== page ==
Wallace McCain, co-founder of McCain Foods, has died, his family confirmed Saturday. He was 81.

McCain died at his home in Toronto late Friday. He had been battling pancreatic cancer.

In 1956, McCain and his brother, the late Harrison McCain, co-founded McCain Foods Ltd. in their hometown of Florenceville, N.B., turning what was initially a french-fry plant into a multibillion-dollar frozen foods empire.


Wallace McCain is invested into the Order of Canada as Companion, by Gov. Gen. Michaelle Jean in Ottawa in 2009. (Fred Chartrand/CP)

The company now operates in 44 countries and produces more frozen french fries than any other company in the world.

The two were following in the steps of their father, who owned a seed potato exporting business in Florenceville. They hired 30 employees at their new plant and sold $152,000 worth of fries in their first year.

But as consumers craved the convenience of prepared foods, the company grew into more than small potatoes — expanding into the United Kingdom, Australia and the United States in less than 15 years.

Throughout the 1970s, 80s and 90s, McCain snapped up European and American businesses, expanding into the frozen pizza, vegetable and fish processing markets, and juice business, and ramping up its number of plants around the world.

But after a feud between the brothers in the mid-1990s, Wallace McCain was forced out as co-CEO and moved to meat processor Maple Leaf Foods, where he was chair and his son the chief executive.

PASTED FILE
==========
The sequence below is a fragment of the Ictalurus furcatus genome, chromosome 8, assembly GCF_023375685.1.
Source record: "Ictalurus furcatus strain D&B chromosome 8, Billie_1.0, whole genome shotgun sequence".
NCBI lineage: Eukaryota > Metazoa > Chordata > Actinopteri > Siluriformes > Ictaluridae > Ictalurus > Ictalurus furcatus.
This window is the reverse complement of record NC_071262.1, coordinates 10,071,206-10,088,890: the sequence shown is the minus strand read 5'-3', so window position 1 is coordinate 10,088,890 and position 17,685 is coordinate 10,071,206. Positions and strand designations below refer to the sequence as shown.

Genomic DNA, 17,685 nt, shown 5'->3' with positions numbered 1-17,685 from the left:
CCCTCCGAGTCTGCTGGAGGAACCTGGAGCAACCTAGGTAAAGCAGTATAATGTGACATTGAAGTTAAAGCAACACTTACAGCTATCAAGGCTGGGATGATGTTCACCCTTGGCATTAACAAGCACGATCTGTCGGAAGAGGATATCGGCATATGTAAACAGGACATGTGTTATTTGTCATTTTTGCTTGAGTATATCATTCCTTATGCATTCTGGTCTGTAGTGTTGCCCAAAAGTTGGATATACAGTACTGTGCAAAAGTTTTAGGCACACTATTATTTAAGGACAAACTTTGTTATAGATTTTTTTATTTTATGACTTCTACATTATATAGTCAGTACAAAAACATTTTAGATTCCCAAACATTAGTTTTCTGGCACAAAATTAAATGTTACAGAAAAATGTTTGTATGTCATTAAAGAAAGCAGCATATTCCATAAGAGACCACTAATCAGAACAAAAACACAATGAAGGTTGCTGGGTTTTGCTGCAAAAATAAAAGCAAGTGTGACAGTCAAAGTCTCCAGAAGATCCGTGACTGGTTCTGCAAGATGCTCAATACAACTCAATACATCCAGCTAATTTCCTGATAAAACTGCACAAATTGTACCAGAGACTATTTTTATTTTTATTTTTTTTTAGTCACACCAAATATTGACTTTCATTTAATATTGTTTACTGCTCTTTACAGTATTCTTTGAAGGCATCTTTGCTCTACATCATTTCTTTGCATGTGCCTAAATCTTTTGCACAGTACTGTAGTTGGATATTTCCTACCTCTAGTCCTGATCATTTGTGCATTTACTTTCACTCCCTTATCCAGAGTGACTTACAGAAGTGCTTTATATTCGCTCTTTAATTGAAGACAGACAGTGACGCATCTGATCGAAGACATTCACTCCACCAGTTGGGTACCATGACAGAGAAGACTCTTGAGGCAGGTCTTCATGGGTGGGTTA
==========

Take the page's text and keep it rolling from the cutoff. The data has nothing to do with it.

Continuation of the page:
More than $20 million in legal fees later, the courts sided with Harrison, who later went on to name his nephew Allison McCain as his successor. Harrison died in 2004.

Wallace's death was announced by the board of directors of Maple Leaf Foods on Saturday.

"Wallace made an indelible impact on Maple Leaf Foods, our country and the food industry globally," said Purdy Crawford, lead director of the board of directors.

N.B. success story

New Brunswick Premier David Alward issued a statement calling McCain one of the most successful entrepreneurs to come from the province. He noted the source of pride New Brunswickers have in the household recognition of the McCain name nationally. 


Maple Leaf Foods Inc. Chairman Wallace McCain speaks during the annual general meeting of shareholders in Toronto on April 29, 2010. (Mike Cassese/Reuters) ((Mike Cassese/Reuters))

"Over the years, the McCains created and maintained good jobs for many people in Carleton County and throughout our province, and they still do today," Alward wrote.

"That is a testament to the McCain family's staunch faith in and loyalty to our home province. It also demonstrates the McCains' unshakeable dedication to the well-being of people of New Brunswick. For that, the McCain family can be assured that all New Brunswickers are deeply grateful to them," the statement reads.

Alward also remembered McCain and his wife Margaret, N.B.'s first woman lieutenant-governor, for their philanthropic work.

The Margaret and Wallace McCain Family Foundation champions effective early childhood programs across Canada. The foundation has made record donations to New Brunswick universities, including McCain's alma mater Mount Allison.

In 1995, McCain was made an Officer of the Order of Canada for being "one of Atlantic Canada's most notable entrepreneurs" and was promoted to Companion in 2008.

With files from The Canadian Press